Fears are growing about the financial health of some of Britain’s biggest landlords after the government extended a ban on commercial evictions to next year.
The moratorium, which was first introduced at the start of the pandemic last March, was designed to help businesses survive the crisis and the plan to extend it to next March was welcomed today by the hospitality and retail industries.
Yet the move will pile further pressure on property companies that are already labouring under billions of pounds in rent arrears.
James Raynor, chief executive of the British and Irish arm of Grosvenor, the property group, said: “I find it astonishing that one whole industry is being targeted by government intervention in this way and being deprived of their rights under the law. Owners and occupiers clearly need to work together in sensible partnership. I don’t see this helping, sadly.”
The extension was also criticised by Melanie Leech, head of the British Property Federation, who said: “The government has failed to recognise that commercial property owners are essential to the health of our town centres.”
She added: “Another blanket extension to the moratoriums will provide further opportunity for those well-capitalised businesses who can afford to pay rent, but are refusing to do so, to continue their abuse of government and property owners’ support and will cast a long shadow over investment to build back better.”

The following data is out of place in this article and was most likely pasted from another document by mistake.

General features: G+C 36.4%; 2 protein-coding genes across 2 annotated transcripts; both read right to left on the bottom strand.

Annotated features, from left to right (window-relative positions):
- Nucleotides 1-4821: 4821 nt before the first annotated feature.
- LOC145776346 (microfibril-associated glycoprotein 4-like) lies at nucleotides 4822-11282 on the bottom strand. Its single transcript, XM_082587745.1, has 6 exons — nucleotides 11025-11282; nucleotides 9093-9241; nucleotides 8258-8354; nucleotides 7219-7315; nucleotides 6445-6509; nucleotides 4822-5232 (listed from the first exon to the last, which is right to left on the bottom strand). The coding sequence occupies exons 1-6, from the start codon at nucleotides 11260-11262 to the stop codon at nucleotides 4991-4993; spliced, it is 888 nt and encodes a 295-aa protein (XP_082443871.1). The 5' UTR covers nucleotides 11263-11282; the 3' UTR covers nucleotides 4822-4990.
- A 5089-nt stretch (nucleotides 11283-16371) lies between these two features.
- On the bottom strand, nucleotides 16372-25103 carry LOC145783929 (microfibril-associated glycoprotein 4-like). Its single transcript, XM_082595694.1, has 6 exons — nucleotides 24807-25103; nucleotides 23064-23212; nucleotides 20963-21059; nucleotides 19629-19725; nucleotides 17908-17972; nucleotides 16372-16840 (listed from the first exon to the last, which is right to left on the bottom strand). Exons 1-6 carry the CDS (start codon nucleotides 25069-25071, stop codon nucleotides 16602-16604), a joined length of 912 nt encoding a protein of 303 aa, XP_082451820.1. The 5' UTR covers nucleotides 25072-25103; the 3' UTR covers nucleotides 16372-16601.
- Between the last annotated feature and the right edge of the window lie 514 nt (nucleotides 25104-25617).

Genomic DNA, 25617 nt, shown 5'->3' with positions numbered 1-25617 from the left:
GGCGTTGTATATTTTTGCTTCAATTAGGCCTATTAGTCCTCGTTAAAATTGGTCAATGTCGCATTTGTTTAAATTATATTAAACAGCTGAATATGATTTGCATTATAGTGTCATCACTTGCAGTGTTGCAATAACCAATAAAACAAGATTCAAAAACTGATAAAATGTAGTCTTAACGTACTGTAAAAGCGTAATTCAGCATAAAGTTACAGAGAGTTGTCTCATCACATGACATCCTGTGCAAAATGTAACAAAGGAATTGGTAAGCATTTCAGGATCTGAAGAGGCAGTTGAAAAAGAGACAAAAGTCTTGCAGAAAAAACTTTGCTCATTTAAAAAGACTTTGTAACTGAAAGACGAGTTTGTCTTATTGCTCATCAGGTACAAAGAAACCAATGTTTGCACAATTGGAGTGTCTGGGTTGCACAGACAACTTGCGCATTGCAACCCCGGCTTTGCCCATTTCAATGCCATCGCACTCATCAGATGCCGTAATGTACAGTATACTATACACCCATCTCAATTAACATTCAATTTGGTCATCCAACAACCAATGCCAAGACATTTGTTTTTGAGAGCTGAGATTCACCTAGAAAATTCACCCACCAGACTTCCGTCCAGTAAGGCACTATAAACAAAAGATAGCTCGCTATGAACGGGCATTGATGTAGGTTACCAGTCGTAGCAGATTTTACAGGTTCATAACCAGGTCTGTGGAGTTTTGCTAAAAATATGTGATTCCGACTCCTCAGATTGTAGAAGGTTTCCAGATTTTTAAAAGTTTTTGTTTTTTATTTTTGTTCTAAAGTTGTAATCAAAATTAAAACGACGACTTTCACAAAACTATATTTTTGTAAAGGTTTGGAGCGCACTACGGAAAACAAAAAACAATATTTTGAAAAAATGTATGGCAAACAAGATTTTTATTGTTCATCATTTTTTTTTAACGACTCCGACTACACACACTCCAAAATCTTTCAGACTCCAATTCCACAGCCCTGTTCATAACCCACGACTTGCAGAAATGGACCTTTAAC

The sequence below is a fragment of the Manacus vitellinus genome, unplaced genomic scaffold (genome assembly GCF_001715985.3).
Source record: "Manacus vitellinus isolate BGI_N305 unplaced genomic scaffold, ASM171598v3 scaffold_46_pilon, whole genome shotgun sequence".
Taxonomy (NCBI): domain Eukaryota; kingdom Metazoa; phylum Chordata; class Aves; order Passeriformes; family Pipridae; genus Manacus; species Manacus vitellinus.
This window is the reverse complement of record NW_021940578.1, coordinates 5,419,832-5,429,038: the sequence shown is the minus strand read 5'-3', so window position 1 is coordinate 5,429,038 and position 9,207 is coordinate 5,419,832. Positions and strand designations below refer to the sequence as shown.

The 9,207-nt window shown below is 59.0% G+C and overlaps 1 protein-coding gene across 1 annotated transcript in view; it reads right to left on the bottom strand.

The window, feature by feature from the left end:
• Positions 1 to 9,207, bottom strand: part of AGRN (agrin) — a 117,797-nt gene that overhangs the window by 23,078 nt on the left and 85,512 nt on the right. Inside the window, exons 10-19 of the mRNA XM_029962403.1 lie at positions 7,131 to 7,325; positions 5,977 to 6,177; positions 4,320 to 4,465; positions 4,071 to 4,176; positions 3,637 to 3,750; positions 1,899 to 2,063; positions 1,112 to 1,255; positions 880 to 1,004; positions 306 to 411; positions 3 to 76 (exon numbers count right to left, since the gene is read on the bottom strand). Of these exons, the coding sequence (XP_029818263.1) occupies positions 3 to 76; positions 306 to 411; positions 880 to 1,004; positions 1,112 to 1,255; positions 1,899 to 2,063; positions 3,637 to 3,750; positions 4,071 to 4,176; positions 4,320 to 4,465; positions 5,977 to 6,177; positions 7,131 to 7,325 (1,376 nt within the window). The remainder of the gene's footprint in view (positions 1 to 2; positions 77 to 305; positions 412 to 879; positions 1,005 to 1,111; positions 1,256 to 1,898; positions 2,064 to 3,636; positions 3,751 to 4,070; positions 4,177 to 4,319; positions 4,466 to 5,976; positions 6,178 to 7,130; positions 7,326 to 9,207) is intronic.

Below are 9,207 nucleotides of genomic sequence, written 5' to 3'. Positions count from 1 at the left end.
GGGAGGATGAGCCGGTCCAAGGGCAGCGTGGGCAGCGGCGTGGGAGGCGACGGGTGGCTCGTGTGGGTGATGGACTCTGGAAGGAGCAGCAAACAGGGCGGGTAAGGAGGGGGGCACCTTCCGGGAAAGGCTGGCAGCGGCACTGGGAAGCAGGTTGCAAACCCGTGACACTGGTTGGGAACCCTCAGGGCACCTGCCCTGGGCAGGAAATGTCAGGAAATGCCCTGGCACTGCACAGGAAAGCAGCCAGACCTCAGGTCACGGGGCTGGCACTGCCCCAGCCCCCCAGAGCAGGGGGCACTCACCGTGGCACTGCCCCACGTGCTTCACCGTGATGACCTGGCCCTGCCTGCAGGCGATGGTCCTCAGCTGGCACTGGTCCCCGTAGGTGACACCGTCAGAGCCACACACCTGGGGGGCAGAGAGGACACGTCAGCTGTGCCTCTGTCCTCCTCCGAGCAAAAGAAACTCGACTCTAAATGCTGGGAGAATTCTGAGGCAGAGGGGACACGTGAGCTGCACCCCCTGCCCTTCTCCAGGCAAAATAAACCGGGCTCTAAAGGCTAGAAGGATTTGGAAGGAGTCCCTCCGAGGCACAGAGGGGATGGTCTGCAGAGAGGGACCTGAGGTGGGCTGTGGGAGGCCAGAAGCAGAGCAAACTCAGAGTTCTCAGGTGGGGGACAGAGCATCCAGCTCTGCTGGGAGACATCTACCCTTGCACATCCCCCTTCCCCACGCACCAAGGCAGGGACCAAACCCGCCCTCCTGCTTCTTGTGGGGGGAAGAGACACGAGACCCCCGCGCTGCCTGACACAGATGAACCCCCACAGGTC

The moratorium prohibits landlords from taking legal action to recover rents from commercial tenants and had already been extended a number of times by the government. It had been due to expire at the end of this month but Steve Barclay, chief secretary to the Treasury, told the Commons today it would continue until March 25 next year.
He said the nine-month extension struck “the right balance” between protecting landlords and helping businesses in need but also added: “To be clear, all tenants should start to pay rent again in accordance with the terms of their lease, or as otherwise agreed with their landlord, as soon as restrictions are removed on their sector if they are not already doing so.”
He said the government would introduce an arbitration system to resolve disputes between landlords and commercial tenants over unpaid debts caused by the crisis.
Shares in Hammerson, the struggling shopping centres group that is behind Cabot Circus in Bristol and the Bullring in Birmingham, dropped 3.9 per cent to 39¾p, while Capital & Counties, the owner of Covent Garden in central London, fell by 0.4 per cent to 170p.
The measures are a fillip for retailers, restaurants and bars, which have been hit hard by coronavirus lockdowns. Helen Dickinson, head of the British Retail Consortium, said the extension had come “in the nick of time” and that shops “need time to trade their way out of debt”.
She said: “Just as retailers feared a wave of legal action by landlords, the government has stepped in to offer both landlords and tenants more time to negotiate.
Mike Cherry, national chairman of the Federation of Small Businesses, said the extension was a “big relief” for tenants who in many cases “were two weeks away from facing legal proceedings for rent they could not afford”.